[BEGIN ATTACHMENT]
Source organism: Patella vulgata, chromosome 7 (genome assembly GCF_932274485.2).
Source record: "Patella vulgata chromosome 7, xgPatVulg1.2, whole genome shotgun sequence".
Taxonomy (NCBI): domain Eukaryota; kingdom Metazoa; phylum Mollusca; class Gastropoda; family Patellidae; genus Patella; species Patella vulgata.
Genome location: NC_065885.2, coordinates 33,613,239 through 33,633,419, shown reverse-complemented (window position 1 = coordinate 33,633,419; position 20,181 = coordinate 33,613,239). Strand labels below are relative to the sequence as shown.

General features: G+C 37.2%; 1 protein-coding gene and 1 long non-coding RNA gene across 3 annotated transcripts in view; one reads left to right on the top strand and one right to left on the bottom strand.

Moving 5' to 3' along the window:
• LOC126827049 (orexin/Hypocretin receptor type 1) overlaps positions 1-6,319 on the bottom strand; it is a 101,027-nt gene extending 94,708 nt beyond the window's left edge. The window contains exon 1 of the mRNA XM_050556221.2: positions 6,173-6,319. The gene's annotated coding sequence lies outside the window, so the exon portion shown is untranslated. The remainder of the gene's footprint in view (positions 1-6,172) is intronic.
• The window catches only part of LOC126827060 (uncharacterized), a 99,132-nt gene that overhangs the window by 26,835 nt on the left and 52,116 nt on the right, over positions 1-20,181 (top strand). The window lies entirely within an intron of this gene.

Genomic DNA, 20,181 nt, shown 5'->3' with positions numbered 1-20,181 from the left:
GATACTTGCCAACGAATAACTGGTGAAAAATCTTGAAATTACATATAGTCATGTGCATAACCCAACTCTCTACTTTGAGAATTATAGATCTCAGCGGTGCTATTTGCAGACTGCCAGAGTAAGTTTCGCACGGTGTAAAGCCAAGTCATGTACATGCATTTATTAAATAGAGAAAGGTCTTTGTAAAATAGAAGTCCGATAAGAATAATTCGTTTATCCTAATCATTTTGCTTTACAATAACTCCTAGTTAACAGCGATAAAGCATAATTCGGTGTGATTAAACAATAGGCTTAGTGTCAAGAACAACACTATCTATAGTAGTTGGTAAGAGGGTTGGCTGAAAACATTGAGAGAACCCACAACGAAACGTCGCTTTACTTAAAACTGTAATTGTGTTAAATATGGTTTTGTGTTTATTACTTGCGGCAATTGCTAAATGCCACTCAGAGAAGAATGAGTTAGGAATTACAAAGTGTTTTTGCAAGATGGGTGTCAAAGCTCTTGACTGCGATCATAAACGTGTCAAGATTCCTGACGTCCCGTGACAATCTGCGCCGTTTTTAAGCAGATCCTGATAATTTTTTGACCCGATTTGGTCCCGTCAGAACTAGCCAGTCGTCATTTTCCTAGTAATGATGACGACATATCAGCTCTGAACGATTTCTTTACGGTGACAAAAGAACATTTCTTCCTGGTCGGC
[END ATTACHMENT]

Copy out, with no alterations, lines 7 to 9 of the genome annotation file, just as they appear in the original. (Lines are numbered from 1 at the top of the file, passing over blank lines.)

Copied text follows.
• LOC126827049 (orexin/Hypocretin receptor type 1) overlaps positions 1-6,319 on the bottom strand; it is a 101,027-nt gene extending 94,708 nt beyond the window's left edge. The window contains exon 1 of the mRNA XM_050556221.2: positions 6,173-6,319. The gene's annotated coding sequence lies outside the window, so the exon portion shown is untranslated. The remainder of the gene's footprint in view (positions 1-6,172) is intronic.
• The window catches only part of LOC126827060 (uncharacterized), a 99,132-nt gene that overhangs the window by 26,835 nt on the left and 52,116 nt on the right, over positions 1-20,181 (top strand). The window lies entirely within an intron of this gene.

Genomic DNA, 20,181 nt, shown 5'->3' with positions numbered 1-20,181 from the left: